Creep and shrinkage are reduced by using a well-graded, coarser aggregate with a low void content. In addition, for low shrinkage and creep rates, hard, dense aggregates that are not absorptive and have a high modulus of elasticity are preferred. Another critical factor in decreasing creep is the type of curing technique used prior to loading. When a high-pressure steamed curing process is used, there is very little creep. Atmospheric and high-pressure steam curing provides very negligible creep in contrast to the seven-day wet curing procedure.
Other factors that influence creep include the kind of cement used, the amount of cement paste used, the size and geometry of the concrete, the quantity of reinforcement bars, humidity, the volume-to-surface ratio, and the temperature.
Volume changes in concrete can be either autogenic or induced. One of the most damaging aspects of concrete is volume change, which has an impact on its long-term strength and durability. The feature of volume change in concrete is significant to the practical engineer since it generates invisible cracks in concrete and is referred to as concrete shrinkage.
Concrete shrinkage is defined as the change in length per unit length and is thus a dimensional quantity given as a percentage. Plastic shrinkage, drying shrinkage, and autogenous shrinkage are all time-dependent and are commonly defined in terms of micro strain, which is equal to 1×10-6 m/m.
In other words, concrete shrinkage is described as a decrease in volume over time caused mostly by water movement inside a porous structure of concrete and chemical reactions. The emptying of holes caused by water flow causes tensile forces that pull the cement paste closer together, producing shrinkage, while chemical reactions produce products with a volume smaller than the original components.
7. Fire Resistance
Concrete can not burn – it cannot be ignited, and it emits no toxic smoke when affected by fire. Concrete has been shown to have a high level of fire resistance and may be classified as nearly fireproof in the majority of situations.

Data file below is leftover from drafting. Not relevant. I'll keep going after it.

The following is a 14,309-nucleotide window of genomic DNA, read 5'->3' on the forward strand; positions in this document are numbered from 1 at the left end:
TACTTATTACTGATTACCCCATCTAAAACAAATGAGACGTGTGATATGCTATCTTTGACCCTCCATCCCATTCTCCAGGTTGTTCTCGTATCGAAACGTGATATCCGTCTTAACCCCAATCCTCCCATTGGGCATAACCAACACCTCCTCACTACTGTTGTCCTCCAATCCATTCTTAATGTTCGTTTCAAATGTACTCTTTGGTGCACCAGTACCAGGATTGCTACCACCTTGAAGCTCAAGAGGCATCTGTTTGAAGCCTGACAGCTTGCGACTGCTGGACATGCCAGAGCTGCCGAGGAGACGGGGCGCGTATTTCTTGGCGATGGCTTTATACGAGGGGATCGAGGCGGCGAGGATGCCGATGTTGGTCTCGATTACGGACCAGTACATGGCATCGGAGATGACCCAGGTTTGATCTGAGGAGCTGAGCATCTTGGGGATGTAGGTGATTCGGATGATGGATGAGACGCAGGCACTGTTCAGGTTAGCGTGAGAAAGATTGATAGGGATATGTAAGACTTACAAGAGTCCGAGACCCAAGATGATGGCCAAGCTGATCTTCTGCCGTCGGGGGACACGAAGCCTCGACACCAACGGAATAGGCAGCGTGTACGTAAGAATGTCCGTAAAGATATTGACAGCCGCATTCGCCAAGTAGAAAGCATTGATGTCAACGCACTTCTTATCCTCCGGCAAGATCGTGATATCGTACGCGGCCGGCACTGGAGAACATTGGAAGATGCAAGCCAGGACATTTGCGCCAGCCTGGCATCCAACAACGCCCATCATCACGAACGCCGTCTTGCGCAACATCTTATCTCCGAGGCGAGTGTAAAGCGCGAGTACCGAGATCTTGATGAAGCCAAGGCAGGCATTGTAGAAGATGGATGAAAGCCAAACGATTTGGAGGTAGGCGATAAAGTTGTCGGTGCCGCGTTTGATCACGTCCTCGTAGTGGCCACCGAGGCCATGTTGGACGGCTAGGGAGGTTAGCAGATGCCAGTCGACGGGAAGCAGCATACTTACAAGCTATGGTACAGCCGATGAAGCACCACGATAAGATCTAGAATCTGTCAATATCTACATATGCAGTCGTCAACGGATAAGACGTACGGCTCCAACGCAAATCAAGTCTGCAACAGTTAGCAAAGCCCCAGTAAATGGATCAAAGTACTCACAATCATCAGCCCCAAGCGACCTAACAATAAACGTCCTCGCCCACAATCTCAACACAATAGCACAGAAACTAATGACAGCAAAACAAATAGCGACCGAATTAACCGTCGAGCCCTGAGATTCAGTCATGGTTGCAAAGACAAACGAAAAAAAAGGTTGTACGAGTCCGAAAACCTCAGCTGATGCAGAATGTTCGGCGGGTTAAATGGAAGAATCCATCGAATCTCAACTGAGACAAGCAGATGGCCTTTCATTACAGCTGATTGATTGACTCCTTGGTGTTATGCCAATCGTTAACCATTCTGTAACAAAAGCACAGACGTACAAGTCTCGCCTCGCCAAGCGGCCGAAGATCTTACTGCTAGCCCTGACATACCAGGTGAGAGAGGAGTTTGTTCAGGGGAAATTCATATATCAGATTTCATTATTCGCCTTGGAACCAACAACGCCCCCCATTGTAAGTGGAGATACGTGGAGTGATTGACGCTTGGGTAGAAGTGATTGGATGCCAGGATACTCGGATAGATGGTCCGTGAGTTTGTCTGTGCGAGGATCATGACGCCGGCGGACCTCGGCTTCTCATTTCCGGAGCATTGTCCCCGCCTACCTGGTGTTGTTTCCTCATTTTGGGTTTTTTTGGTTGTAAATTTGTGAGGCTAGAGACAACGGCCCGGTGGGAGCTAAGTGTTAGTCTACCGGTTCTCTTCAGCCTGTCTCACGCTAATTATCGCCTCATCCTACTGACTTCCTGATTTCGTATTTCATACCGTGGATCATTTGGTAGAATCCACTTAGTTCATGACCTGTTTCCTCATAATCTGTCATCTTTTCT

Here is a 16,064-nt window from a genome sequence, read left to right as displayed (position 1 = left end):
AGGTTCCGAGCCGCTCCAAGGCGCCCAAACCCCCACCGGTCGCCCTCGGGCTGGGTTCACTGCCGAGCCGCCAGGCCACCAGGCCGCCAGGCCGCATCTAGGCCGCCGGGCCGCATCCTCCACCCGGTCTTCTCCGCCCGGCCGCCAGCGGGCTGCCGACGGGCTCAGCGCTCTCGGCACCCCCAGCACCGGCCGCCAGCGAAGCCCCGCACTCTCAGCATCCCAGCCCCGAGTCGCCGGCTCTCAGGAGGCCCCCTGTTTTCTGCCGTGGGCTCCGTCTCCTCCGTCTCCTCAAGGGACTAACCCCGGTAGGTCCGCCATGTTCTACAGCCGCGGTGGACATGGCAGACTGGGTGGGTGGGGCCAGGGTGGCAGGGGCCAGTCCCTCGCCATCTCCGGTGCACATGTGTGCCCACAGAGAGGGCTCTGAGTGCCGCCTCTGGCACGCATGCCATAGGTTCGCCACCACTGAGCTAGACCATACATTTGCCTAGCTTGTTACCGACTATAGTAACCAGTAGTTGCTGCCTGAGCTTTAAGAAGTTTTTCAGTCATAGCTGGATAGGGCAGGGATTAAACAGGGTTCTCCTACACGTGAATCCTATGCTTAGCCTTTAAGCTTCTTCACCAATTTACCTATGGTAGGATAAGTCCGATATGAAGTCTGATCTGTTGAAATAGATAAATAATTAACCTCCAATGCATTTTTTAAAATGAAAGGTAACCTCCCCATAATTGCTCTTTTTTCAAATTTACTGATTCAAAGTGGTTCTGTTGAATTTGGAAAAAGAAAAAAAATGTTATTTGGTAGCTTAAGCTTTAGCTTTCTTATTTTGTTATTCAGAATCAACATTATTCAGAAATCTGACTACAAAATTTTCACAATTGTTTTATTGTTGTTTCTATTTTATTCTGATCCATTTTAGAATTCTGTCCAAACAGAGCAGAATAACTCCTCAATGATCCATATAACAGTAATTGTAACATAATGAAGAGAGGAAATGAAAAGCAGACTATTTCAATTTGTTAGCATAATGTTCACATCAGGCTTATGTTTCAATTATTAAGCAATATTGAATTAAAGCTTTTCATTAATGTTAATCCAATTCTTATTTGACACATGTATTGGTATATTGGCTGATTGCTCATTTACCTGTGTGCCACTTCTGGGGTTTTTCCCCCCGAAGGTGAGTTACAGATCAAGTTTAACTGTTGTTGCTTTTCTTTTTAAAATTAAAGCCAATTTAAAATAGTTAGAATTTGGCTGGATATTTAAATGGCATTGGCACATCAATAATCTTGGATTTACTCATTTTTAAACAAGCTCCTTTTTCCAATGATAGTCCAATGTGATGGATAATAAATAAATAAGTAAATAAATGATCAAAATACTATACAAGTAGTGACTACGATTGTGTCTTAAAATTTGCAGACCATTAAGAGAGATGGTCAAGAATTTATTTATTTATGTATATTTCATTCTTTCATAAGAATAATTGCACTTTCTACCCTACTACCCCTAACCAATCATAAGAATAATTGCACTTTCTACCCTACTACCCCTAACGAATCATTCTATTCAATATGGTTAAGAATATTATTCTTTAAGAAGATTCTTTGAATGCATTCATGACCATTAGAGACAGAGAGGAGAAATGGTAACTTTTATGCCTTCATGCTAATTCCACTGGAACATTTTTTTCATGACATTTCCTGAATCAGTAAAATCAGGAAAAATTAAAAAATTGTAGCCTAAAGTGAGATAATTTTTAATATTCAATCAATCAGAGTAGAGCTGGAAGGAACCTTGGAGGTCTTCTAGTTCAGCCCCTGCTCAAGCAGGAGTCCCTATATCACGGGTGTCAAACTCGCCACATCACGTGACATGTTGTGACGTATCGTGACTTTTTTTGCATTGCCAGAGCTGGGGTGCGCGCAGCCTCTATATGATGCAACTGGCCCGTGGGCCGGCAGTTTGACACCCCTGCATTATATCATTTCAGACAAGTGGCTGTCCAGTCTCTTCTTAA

This outstanding performance is mostly due to the constituent components of concrete (cement and aggregates), which make a material that is virtually inert and, crucially for fire safety design, has relatively low heat conductivity. Because of its slow rate of heat conductivity, concrete may operate as an efficient fire shield not just between neighboring areas, but also to protect itself from fire damage.
8. Modulus of Elasticity
The ratio of the applied stress to the corresponding strain is defined as the modulus of elasticity of concrete (Ec). It demonstrates not only the ability of concrete to resist deformation due to applied stress, but also its stiffness. In other words, it indicates the capacity of concrete to deflect elastically. The modulus of elasticity of concrete is affected by aggregate and mixture ratios.
The modulus of elasticity, which must be defined in the design of concrete buildings, is very important. In some circumstances, such as the design of pre-stressed concrete structures, linear analysis of components based on elastic theory is used to meet the criterias of ultimate and serviceability limit state.
9. Poisson’s Ratio
The ratio of lateral strain to longitudinal strain in a concrete specimen subjected to axial stresses is known as Poisson’s ratio. The longitudinal and vertical strains are caused by the loss in concrete volume under compression force. The volume loss of a concrete specimen is caused by the crushing of tiny aggregate particles as a result of applied stress.
The separation of cement paste and concrete aggregates during handling and application is referred to as concrete segregation. Over-vibration or compaction of concrete can also cause segregation, with cement paste rising to the top and aggregates sinking to the bottom. Concrete segregation has an impact on the strength and durability of structures and foundations. All concrete aggregates in a good concrete are equally covered with sand and cement paste and create a homogeneous mass.
Due to jerks and vibrations, the cement and sand paste separates from the coarse aggregate during handling, transportation, and placement. If concrete segregates during transportation, it should be thoroughly mixed before placing. However, a concrete that has passed its first setting time should not be used.
Bleed in concrete is caused by excess water being pushed to the concrete’s surface. Understanding the causes of bleed can help civil engineers to manage and eliminate its occurrence. Cement, sand, stone and water are the four major components of concrete. Water is the least dense of the four components and the only liquid one. If you drop an object into a pile of stone, sand, or cement, part of the materials will be displaced to the side, but the object will remain on the surface. Dropping the object into water, on the other hand, causes the object to fall into the water and settle on the bottom, causing the water to rise.
In bleed, the aggregate and cement are the objects that sink to the bottom in the same way. Excess water that has not been absorbed by the sand and cement rises to the surface. This creates a pool of water on the concrete’s surface, which is called as bleed water.
Fatigue of concrete is the phenomenon of rupture caused by repeated loadings, each of which is less than a single static load that exceeds the material’s strength. Fatigue occurs when a material fails due to direct tension or compression, bending, torsion, or a combination of these effects.
We have seen 12 properties of concrete in this article, hope you enjoyed it!